Smoking costs the Welsh economy almost £800m a year, according to a report by charity ASH Wales.
The report, backed by BMA Cymru Wales, estimates that of the £791m lost, £302m is spent on healthcare and £288m is lost to productivity through premature deaths.
Other costs of smoking include:
- £49.5m lost through excess sickness absence
- £45.4m lost through premature death due to second hand smoke
- £41m lost to businesses through smoking breaks
- £25.8m spent clearing up smoking-related litter.
The Cost of Smoking to Businesses in Wales also reveals the cost of smoking to the economy as a whole is £145m higher each year than the amount generated by taxing tobacco.
Economy 'dragged down'
BMA Welsh secretary Richard Lewis said: 'Not only does smoking devastate our health ... it also has a considerable negative impact on the Welsh economy as these statistics show.'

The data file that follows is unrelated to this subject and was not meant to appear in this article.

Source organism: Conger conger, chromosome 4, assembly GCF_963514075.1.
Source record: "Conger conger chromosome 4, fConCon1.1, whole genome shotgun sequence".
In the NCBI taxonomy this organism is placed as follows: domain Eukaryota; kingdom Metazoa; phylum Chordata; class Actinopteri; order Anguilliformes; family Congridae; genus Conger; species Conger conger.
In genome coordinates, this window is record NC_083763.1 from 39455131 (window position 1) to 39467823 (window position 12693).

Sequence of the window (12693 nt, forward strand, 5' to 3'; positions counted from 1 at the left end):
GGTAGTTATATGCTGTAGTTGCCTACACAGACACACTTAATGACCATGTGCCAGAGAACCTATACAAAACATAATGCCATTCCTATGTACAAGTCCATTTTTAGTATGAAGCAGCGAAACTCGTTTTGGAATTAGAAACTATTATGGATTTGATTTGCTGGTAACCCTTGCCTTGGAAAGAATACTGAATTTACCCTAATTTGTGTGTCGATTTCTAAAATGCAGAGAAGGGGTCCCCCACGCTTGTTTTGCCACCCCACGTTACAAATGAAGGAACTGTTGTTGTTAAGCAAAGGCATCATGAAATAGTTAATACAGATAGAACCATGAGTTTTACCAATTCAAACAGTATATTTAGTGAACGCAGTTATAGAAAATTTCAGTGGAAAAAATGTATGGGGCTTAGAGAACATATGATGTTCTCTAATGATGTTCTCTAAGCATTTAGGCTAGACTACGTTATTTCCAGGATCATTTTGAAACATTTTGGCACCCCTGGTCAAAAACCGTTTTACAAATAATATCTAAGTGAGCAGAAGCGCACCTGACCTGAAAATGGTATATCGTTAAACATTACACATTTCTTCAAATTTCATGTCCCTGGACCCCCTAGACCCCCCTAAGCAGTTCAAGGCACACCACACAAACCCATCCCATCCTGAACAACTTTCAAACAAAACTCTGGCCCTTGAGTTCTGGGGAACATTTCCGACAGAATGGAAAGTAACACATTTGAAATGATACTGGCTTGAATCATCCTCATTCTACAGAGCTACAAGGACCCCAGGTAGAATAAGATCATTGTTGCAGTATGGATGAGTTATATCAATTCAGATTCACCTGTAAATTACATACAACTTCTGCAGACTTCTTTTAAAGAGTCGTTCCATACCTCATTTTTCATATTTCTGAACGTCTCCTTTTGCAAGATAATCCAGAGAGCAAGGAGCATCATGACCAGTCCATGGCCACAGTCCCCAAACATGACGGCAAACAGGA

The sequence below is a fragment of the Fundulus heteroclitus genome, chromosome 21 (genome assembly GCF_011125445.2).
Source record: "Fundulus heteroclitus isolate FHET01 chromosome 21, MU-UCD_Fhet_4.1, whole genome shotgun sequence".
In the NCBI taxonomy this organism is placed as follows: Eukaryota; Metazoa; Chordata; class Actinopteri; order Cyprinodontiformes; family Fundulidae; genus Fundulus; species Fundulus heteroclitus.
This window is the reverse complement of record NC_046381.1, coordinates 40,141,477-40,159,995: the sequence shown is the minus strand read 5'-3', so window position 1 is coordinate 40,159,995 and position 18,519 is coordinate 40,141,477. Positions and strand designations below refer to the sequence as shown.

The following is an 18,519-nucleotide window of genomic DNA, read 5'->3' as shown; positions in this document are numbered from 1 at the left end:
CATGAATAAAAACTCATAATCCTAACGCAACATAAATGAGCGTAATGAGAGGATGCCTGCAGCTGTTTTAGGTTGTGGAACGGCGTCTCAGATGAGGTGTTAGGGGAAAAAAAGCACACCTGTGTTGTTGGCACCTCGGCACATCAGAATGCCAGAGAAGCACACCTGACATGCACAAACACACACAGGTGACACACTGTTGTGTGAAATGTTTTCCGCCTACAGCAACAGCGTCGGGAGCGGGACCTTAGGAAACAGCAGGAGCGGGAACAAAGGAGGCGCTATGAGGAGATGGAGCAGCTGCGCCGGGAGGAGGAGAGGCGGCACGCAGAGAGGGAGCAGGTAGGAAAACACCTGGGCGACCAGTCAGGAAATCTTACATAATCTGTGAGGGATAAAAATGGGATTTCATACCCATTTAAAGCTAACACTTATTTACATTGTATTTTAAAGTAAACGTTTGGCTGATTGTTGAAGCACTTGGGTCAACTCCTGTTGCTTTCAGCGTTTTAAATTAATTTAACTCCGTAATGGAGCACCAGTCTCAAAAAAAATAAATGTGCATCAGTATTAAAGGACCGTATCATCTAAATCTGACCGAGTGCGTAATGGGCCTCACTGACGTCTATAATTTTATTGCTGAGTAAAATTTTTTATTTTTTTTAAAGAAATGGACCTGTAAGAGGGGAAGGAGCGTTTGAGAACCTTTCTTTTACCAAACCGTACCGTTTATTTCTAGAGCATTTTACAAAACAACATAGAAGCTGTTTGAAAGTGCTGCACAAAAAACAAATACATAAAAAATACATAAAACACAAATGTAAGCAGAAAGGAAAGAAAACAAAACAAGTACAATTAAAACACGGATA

He said government tax revenue did not go 'anywhere near covering the costs' of smoking to the ecomony, which also included costs of smoking-related fires in commercial properties, dropped productivity and absenteeism.
'We therefore need to be tougher on the tobacco industry, using the strongest possible measures to control the sale of tobacco,' he added.
'We need to increase the duty on tobacco, holding tobacco companies to account and requiring greater transparency, while continuing to fund prevention and cessation services to help smokers quit and stop young people from smoking.'
ASH Wales chief executive Elen de Lacy said: 'The evidence on both the costs to the economy and to public health of smoking is stark and they are dragging Wales down.
'We know that the vast majority of people who smoke want to quit, but we need more investment in a wider range of services that suit people’s needs. If we don’t invest the resources needed we will struggle to reduce smoking rates from 23 per cent to 16 per cent in Wales by 2020 and the burden on the economy will continue to increase.'
Read The Cost of Smoking to Businesses in Wales